by Willard Manus
The Academy Museum of Motion Pictures is nirvana for film buffs.
Its five spacious floors offer glimpses into just about every aspect of
film-making: direction, animation, stop-motion, special effects, editing,
sound, costumes, cinematography, screen-writing, and more, much more. In
addition to those permanent exhibitions, the museum also presents feature
films in its two state-of-the-art theatres. Theres a Limited
Film Series(recent offerings included a Hayao Miyazaki retrospective)
and an Ongoing Film Series (a monthly showcasing of experimental
and indie films).
One can also watch special showings of films selected by the 17 Academy
branches; Family Matinees (kids of all ages welcome); and Oscar Sundays
(Oscar winners and nominees on the big screen, every Sunday at 7.30 pm).
The history of cinematic art (and industry) is a long, colorful and complex
one-and the Academy Museum holds nothing back in its exploration
of it. In the animation exhibit, for example, close attention is paid
to the pioneers of this unique art form: the Hubleys, Bob Clampett, Leon
Schlesinger and Frank Thomas (to name a few). Samples of their drawings,
notes and scripts are on display, with excerpts from their finished work
springing to life on a variety of screens.
Those interested in costumes and makeup can confront life-sized characters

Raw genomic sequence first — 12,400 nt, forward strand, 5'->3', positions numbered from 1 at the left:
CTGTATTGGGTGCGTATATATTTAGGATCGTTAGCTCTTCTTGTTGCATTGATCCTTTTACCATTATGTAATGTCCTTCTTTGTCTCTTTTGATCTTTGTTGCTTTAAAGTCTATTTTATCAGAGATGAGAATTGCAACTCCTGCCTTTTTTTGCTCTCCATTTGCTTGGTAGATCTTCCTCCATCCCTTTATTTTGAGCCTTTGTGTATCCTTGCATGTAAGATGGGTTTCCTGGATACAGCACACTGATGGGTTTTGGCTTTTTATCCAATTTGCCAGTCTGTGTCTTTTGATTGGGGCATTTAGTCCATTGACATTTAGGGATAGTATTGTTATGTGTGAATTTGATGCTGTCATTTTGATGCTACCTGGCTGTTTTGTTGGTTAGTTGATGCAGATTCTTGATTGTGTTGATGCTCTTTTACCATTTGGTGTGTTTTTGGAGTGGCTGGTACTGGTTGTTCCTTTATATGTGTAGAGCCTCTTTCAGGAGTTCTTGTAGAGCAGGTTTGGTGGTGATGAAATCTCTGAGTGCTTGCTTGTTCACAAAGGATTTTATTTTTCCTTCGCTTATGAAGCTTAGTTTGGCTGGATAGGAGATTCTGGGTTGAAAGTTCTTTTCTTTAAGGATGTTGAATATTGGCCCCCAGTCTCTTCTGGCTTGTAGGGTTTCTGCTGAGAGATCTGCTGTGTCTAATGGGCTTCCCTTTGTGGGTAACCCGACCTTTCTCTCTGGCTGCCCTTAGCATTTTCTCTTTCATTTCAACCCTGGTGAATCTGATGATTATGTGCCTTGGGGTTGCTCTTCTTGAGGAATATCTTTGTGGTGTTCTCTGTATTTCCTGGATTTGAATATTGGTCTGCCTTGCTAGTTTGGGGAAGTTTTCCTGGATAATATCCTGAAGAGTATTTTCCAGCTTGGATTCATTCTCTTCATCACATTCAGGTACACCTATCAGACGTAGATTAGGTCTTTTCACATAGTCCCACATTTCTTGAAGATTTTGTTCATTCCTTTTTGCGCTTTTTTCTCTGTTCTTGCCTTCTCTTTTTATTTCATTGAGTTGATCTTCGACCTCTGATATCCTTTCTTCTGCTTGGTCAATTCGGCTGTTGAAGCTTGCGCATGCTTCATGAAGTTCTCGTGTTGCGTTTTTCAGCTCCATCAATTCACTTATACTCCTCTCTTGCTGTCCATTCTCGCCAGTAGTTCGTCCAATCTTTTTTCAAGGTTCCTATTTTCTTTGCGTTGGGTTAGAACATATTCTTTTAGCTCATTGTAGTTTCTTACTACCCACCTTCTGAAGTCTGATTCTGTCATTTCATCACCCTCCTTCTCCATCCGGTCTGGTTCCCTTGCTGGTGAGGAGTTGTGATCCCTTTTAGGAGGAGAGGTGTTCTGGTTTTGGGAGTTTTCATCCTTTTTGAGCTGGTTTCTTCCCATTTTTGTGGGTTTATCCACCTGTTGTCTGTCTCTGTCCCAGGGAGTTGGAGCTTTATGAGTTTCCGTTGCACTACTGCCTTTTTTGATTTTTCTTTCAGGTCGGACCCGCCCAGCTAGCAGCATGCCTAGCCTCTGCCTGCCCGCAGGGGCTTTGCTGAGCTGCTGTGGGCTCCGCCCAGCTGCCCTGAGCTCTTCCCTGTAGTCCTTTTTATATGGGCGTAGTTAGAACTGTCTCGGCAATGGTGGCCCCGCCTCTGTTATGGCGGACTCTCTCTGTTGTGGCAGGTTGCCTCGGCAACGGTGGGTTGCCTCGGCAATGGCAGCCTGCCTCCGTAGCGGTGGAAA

from such iconic movies as E.T., The Amphibian Man, Star Wars and Lord
of the Rings. This unique exhibit has become one of the museums
most popular attractions.
Equally unique is the Stories of Cinema exhibit on the third
floor. On the day of our family visit, key scenes from the films of the
Spanish director Pedro Almodovar were being shown, along with artifacts
from his storied career: posters, reviews and stills (many of which feature
a youthful and glowing Jennifer Lopez).
My teenaged grandson (visiting from Scotland) was particularly drawn to
the exhibition displaying the early versions of movie-making: the shadow
plays, nickelodeons and magic lanterns that caught the publics eye
a century ago. As Michael said, It really shows you how films were
invented in the olden days.
One can easily spend an entire day in the museum, going from floor to
floor, exhibit to exhibit-and reveling in the glories of cinematic
The Academy Museum deserves an Oscar of its own.
Blvd., L.A.,CA. 90036, open 7 days week. Visit academymuseum.org)